1. Full Profile Insoles for High Arches
The full-profile insoles for high arches are designed for a wider range of use. They can go into any boot or shoe out there, and their strong suit is the cushioning. The term full profile means that they cover the whole surface of the sole – from the back of your heel to the tip of your toes. This also means that a full-profile insole for high arches needs to match the shoe size. Sometimes you get to choose the size and sometimes you need to crop the insole to match it.
Full-profile insoles are more common because they can help with more things, it’s as simple as that. On top of that, a full-profile insole for high arches will help you recover faster due to all the installed cushioning.
2. Inserts for High Arches
Inserts that do not cover the whole sole surface are rarer, and they usually target a specific anatomical problem. They have less cushioning than full-profile insoles. Some models do come with no cushioning at all. These insoles are used to fix supination or similar biomechanical problems that are caused by the irregular gait that people with high arches have. So, you can’t expect them to be super cozy, but they are super helpful.
Another great thing about these inserts is that they can fit into most shoes, and picking an insole size is easier. So, no matter the anatomy of the shoes you have, you shouldn’t experience any issues with the size or the fit.
Insoles for High Arches Buying Guide
So far we have covered the general info on insoles for high arches. The issues you might stumble upon are not serious at first, but if left unchecked problems with bones and muscles may develop as well. Now it is time to get into the finer details. Feel free to use our guide to make your own list of features and things you’d like to get before making the final decision.
1. Pick a Type
If you already consulted a physician or a podiatrist, you probably found out that you need a certain type of orthotic support. The more severe the high arches progressed, the stricter will the insole be. Essentially, if you are looking for a way to reduce the pain and the swelling caused by unbalanced pressure on your feet, you probably need a full-profile cushioned insole for high arches.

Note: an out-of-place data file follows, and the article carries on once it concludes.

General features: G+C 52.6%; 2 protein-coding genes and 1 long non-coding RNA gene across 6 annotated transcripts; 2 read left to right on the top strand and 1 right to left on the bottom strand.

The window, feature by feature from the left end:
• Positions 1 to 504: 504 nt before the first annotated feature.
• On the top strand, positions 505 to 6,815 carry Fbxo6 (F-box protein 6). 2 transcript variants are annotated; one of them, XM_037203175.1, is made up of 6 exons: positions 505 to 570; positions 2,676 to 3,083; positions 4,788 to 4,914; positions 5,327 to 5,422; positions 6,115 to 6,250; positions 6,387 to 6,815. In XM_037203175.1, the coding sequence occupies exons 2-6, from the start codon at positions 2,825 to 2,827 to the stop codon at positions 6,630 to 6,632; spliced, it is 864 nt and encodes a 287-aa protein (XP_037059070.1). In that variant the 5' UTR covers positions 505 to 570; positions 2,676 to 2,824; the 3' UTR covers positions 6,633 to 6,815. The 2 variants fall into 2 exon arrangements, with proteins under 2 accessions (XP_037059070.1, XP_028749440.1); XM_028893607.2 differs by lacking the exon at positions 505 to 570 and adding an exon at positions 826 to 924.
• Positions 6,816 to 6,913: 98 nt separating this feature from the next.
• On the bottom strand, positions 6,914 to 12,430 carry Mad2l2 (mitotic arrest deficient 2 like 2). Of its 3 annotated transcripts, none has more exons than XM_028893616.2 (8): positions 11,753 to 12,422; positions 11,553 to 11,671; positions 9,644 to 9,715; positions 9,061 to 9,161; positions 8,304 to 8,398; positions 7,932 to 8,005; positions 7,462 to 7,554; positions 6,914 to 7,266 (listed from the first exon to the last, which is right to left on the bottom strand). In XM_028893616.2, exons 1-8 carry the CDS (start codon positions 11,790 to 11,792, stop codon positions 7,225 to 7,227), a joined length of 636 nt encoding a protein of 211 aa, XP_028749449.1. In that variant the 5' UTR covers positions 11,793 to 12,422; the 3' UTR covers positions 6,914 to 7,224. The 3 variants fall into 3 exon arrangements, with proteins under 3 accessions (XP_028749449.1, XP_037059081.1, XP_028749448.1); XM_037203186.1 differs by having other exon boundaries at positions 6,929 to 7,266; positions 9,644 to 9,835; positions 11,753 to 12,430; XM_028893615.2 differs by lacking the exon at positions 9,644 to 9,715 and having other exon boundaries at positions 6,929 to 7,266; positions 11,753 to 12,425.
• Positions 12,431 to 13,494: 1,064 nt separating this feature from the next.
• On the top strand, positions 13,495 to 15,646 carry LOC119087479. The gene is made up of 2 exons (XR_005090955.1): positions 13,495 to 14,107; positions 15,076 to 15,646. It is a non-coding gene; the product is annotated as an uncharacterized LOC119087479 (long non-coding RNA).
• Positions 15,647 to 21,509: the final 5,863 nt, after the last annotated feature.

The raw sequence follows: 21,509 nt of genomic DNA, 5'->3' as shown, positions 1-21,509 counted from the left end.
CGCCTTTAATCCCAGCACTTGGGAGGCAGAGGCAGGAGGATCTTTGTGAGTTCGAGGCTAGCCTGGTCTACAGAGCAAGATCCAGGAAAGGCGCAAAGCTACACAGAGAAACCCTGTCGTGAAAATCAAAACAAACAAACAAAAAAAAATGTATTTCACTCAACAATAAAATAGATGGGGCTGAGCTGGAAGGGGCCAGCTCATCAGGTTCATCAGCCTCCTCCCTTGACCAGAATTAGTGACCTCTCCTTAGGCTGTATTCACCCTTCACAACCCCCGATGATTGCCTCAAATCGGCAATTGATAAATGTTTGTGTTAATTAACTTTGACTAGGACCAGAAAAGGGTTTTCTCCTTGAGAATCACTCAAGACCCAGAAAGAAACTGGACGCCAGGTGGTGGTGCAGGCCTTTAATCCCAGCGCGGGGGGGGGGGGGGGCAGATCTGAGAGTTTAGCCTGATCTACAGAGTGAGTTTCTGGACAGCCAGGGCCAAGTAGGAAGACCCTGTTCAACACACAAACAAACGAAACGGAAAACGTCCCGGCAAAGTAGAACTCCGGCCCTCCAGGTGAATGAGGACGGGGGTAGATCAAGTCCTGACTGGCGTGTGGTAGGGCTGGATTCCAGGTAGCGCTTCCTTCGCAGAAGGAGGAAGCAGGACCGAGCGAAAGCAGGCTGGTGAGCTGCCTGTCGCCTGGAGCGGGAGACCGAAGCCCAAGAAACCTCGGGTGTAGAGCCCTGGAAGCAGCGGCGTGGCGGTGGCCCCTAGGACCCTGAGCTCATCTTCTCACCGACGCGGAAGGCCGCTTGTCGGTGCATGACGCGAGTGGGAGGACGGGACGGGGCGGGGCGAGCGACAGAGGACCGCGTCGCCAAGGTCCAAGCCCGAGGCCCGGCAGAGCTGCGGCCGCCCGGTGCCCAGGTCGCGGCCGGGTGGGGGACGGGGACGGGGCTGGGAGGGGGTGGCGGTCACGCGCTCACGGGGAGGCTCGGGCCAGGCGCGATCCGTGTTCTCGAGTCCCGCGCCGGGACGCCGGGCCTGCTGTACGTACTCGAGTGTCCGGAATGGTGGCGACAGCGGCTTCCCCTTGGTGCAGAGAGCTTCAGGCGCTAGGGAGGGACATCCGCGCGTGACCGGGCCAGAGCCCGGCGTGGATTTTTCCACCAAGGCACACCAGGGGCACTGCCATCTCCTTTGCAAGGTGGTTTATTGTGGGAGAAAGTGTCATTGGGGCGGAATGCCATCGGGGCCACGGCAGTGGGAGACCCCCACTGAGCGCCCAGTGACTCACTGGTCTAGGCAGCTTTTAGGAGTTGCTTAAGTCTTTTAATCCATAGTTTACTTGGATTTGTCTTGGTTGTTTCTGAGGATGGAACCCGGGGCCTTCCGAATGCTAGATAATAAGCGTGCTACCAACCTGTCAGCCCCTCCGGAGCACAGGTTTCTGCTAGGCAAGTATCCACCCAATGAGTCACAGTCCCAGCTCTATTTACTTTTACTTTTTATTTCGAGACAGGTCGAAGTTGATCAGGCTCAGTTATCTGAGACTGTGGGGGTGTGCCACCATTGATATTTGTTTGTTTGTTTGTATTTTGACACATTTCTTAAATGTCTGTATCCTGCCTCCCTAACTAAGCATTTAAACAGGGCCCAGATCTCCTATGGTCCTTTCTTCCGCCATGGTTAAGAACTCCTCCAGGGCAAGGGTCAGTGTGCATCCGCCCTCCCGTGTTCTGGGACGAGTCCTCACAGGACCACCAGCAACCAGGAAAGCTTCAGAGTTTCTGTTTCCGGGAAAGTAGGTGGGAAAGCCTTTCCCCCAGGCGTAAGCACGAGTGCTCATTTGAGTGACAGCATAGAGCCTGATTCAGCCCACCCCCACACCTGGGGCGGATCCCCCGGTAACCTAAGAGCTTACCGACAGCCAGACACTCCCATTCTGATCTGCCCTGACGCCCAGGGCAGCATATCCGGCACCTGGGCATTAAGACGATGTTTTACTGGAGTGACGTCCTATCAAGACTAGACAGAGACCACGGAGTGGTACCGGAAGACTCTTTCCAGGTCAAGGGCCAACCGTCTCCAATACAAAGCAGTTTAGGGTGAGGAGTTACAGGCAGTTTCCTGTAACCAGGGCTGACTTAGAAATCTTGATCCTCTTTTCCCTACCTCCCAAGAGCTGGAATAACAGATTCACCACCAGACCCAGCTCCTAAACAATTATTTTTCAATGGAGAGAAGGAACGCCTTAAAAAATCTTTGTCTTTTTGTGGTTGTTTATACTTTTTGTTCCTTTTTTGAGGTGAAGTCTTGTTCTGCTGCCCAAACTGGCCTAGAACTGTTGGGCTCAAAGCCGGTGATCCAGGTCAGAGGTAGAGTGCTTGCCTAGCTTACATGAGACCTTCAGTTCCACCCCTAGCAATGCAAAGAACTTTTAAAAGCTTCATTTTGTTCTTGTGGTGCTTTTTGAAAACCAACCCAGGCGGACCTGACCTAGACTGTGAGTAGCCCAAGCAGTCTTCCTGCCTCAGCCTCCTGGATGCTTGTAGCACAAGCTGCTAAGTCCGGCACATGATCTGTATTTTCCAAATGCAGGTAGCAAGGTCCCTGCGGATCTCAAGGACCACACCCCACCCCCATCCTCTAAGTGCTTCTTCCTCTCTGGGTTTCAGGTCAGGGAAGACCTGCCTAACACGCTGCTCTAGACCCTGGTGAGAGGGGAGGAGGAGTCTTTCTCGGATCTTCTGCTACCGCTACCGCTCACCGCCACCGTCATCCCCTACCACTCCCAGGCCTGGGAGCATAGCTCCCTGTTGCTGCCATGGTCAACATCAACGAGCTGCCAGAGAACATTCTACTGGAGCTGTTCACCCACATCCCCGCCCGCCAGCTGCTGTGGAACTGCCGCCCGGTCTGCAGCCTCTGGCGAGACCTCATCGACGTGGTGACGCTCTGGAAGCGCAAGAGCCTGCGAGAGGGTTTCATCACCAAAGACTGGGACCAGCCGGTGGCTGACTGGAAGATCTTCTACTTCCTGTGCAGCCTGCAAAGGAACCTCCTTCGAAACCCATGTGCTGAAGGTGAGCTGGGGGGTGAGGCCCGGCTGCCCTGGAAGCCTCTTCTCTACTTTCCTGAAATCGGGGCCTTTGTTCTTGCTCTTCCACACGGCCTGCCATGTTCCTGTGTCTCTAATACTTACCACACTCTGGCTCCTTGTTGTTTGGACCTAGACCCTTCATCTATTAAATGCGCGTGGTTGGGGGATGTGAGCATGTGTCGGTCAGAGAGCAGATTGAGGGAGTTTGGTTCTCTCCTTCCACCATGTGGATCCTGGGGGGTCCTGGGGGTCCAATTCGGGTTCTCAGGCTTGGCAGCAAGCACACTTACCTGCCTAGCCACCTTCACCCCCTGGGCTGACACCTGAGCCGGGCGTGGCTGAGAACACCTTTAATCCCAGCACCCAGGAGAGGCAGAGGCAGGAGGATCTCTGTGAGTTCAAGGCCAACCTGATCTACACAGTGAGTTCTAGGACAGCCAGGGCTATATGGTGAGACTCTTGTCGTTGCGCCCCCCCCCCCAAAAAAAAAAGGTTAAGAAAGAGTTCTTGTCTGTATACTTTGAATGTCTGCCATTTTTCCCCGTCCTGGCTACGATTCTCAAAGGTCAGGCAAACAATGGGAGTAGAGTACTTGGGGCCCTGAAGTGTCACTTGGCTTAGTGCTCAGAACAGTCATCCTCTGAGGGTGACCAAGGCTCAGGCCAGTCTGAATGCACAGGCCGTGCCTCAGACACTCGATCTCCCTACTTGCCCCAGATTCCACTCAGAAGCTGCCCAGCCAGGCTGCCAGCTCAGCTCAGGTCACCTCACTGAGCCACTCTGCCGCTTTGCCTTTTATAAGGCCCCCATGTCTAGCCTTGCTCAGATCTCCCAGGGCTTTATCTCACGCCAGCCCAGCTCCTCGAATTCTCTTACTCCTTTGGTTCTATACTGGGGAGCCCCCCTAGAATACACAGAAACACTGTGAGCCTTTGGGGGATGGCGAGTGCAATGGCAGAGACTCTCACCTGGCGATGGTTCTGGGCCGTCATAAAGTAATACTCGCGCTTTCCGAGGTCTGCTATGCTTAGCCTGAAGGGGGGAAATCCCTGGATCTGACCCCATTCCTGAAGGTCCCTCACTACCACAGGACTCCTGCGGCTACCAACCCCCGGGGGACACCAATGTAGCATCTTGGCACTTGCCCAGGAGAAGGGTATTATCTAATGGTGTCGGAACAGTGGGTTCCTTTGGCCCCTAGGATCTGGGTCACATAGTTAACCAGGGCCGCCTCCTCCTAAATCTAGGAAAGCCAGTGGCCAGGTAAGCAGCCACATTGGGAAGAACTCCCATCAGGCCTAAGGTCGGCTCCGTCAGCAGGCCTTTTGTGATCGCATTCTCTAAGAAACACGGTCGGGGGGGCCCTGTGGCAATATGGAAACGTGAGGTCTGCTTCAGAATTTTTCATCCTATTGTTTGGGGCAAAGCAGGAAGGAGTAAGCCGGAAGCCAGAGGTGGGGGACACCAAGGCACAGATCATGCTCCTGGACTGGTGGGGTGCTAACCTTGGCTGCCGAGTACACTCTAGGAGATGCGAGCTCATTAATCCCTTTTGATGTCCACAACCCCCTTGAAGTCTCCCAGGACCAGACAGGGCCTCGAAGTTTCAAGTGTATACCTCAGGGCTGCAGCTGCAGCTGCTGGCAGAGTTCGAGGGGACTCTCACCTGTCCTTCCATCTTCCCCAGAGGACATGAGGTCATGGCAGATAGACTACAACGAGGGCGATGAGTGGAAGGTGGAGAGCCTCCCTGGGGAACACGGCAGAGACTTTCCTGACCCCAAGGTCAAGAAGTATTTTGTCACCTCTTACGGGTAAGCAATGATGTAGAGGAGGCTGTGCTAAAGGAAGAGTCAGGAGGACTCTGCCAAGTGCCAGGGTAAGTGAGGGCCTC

On the other hand, if your physician is insisting that you need to drastically change the way you walk, maybe getting more rigid inserts is the key. Rigid inserts come with less cushioning, but they do fix bigger issues. People who spend a large portion of the day on their feet should spend an extra moment on deciding upon the type of insole they get.
2. Comfy Cushioning
Getting around the painful experiences caused by high arches is what everyone should prioritize. Usually, feet with high arches will have painful spots on the ball of the foot, so it would be the safest bet to go with a pair of insoles that have EVA or other foam-like materials under the forefoot. The comfy cushioning is especially useful to people who developed hard calluses over time because the cushioned zones reduce the shock by absorbing it.
3. Heel Stabilization
One of the main unbalances caused by high arches is the tendency to overly supinate the foot while standing, walking, or running. Supination is not an acute problem, but down the line, it causes biomechanical issues of the leg. So, if supination is an issue on your list, make sure to get a pair of insoles for high arches that has cupped heel. The heel endures a lot of pressure transmission because it is the connection between the foot and the rest of your body.
If supination has extremely developed, it would maybe be a good idea to get a pair of insoles with rigid, solid parts under the heel. This way, you sacrifice a bit of comfort for a lot of anatomical gains. Either way, anyone can benefit from additional heel stabilization, with or without the cushioning.
4. Solid Parts
And, if you are aiming for gaining that extra stability from your insoles for high arches, you should aim for a model that has solid parts. These rigid pieces of synthetic materials (typically nylon) are designed to keep the integrity of the insoles for a prolonged period. However, more solid parts roughly translate to less cushioning, unless the manufacturer doubled down on it.
Insoles for high arches that have more than average solid parts inside are known to last longer. This feature is important to people who are spending a significant portion of their day wearing shoes.
The flexibility of an insole comes from the materials used, as well as from the shape of the insole itself. High arches bring stiffness along, and you can combat that with a more flexible insole. And, if you are an active person that plays sports a few times a week, or goes to the gym, flexible insoles for high arches are key to staying comfy.
The other side of the coin are the rigid insoles that consist of larger amounts of solid materials. As we mentioned above, solid parts are used for anatomical issues, but they lack the cushioning – you have to weigh both options and consider your lifestyle before making the final decision.